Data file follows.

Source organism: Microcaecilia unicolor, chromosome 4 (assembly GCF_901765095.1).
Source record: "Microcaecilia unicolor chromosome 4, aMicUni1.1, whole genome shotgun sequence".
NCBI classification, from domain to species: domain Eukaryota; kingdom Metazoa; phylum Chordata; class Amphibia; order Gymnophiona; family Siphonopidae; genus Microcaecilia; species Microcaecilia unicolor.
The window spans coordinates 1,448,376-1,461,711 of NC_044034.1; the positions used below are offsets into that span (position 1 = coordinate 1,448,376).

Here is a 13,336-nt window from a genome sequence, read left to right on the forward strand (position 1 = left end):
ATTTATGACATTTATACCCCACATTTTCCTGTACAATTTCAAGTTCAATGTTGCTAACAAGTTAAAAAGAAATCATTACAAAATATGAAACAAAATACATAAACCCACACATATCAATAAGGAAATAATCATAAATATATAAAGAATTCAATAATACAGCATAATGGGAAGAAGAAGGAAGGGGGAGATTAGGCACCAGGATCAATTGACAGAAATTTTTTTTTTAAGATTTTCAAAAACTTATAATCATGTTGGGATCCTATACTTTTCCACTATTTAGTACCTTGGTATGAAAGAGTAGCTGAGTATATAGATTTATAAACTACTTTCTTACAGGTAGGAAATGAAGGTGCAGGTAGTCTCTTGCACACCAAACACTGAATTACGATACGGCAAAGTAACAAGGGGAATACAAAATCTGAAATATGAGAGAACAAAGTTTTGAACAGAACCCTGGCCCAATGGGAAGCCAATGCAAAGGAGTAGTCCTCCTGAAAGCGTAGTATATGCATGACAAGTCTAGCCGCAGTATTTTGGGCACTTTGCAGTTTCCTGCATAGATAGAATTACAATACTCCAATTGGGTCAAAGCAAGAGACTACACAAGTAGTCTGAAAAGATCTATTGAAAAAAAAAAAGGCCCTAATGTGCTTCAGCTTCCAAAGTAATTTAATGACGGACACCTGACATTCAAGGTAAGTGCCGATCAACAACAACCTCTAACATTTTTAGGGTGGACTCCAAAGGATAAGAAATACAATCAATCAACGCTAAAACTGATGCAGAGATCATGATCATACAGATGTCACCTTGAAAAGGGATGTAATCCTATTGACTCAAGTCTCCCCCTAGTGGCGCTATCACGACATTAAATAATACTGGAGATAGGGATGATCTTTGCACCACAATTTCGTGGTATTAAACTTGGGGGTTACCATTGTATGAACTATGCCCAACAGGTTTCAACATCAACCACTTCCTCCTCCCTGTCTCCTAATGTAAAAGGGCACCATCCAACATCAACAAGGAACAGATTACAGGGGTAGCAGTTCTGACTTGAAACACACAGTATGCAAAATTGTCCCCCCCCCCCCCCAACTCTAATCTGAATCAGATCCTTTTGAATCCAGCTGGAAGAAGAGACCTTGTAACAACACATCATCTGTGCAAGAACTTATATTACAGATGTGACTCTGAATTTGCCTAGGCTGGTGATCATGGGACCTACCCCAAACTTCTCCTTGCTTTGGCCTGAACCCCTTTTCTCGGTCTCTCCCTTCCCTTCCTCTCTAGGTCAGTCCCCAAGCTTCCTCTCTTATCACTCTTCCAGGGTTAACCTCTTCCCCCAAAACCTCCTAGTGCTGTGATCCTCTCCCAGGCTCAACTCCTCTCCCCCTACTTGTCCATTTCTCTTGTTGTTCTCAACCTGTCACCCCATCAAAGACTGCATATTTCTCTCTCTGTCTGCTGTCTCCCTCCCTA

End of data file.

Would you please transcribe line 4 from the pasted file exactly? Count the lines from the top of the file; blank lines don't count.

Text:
The window spans coordinates 1,448,376-1,461,711 of NC_044034.1; the positions used below are offsets into that span (position 1 = coordinate 1,448,376).